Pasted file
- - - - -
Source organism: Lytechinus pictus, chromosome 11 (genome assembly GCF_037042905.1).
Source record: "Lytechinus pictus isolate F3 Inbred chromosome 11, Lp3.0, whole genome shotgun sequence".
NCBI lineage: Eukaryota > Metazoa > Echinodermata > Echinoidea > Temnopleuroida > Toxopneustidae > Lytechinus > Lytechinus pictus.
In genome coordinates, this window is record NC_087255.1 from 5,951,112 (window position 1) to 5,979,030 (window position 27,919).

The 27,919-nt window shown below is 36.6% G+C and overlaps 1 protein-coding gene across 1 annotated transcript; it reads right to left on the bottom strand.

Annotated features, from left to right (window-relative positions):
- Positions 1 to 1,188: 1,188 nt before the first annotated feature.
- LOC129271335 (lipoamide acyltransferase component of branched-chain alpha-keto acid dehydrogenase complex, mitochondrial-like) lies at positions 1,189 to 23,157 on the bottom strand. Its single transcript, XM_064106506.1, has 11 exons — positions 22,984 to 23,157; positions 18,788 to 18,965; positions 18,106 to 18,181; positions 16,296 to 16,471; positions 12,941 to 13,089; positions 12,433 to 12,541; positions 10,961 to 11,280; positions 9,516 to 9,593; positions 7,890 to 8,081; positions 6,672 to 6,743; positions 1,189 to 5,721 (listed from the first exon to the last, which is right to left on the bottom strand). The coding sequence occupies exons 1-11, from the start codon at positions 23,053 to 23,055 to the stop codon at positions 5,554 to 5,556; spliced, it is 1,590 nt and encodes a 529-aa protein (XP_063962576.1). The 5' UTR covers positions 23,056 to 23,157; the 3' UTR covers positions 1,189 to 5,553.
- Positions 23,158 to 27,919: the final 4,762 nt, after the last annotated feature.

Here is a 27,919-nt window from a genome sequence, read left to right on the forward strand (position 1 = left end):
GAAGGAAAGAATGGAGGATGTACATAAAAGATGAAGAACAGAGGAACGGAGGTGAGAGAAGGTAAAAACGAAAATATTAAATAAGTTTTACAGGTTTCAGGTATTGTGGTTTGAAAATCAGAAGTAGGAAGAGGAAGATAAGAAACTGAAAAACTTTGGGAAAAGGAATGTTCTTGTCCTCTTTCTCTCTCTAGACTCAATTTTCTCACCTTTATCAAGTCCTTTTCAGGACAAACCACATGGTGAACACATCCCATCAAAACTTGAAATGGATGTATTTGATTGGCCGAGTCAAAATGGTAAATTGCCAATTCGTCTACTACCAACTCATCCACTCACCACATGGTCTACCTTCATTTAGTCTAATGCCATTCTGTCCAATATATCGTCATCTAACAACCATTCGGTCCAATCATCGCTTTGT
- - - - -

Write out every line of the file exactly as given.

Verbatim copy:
Source organism: Lytechinus pictus, chromosome 11 (genome assembly GCF_037042905.1).
Source record: "Lytechinus pictus isolate F3 Inbred chromosome 11, Lp3.0, whole genome shotgun sequence".
NCBI lineage: Eukaryota > Metazoa > Echinodermata > Echinoidea > Temnopleuroida > Toxopneustidae > Lytechinus > Lytechinus pictus.
In genome coordinates, this window is record NC_087255.1 from 5,951,112 (window position 1) to 5,979,030 (window position 27,919).

The 27,919-nt window shown below is 36.6% G+C and overlaps 1 protein-coding gene across 1 annotated transcript; it reads right to left on the bottom strand.

Annotated features, from left to right (window-relative positions):
- Positions 1 to 1,188: 1,188 nt before the first annotated feature.
- LOC129271335 (lipoamide acyltransferase component of branched-chain alpha-keto acid dehydrogenase complex, mitochondrial-like) lies at positions 1,189 to 23,157 on the bottom strand. Its single transcript, XM_064106506.1, has 11 exons — positions 22,984 to 23,157; positions 18,788 to 18,965; positions 18,106 to 18,181; positions 16,296 to 16,471; positions 12,941 to 13,089; positions 12,433 to 12,541; positions 10,961 to 11,280; positions 9,516 to 9,593; positions 7,890 to 8,081; positions 6,672 to 6,743; positions 1,189 to 5,721 (listed from the first exon to the last, which is right to left on the bottom strand). The coding sequence occupies exons 1-11, from the start codon at positions 23,053 to 23,055 to the stop codon at positions 5,554 to 5,556; spliced, it is 1,590 nt and encodes a 529-aa protein (XP_063962576.1). The 5' UTR covers positions 23,056 to 23,157; the 3' UTR covers positions 1,189 to 5,553.
- Positions 23,158 to 27,919: the final 4,762 nt, after the last annotated feature.

Here is a 27,919-nt window from a genome sequence, read left to right on the forward strand (position 1 = left end):
GAAGGAAAGAATGGAGGATGTACATAAAAGATGAAGAACAGAGGAACGGAGGTGAGAGAAGGTAAAAACGAAAATATTAAATAAGTTTTACAGGTTTCAGGTATTGTGGTTTGAAAATCAGAAGTAGGAAGAGGAAGATAAGAAACTGAAAAACTTTGGGAAAAGGAATGTTCTTGTCCTCTTTCTCTCTCTAGACTCAATTTTCTCACCTTTATCAAGTCCTTTTCAGGACAAACCACATGGTGAACACATCCCATCAAAACTTGAAATGGATGTATTTGATTGGCCGAGTCAAAATGGTAAATTGCCAATTCGTCTACTACCAACTCATCCACTCACCACATGGTCTACCTTCATTTAGTCTAATGCCATTCTGTCCAATATATCGTCATCTAACAACCATTCGGTCCAATCATCGCTTTGT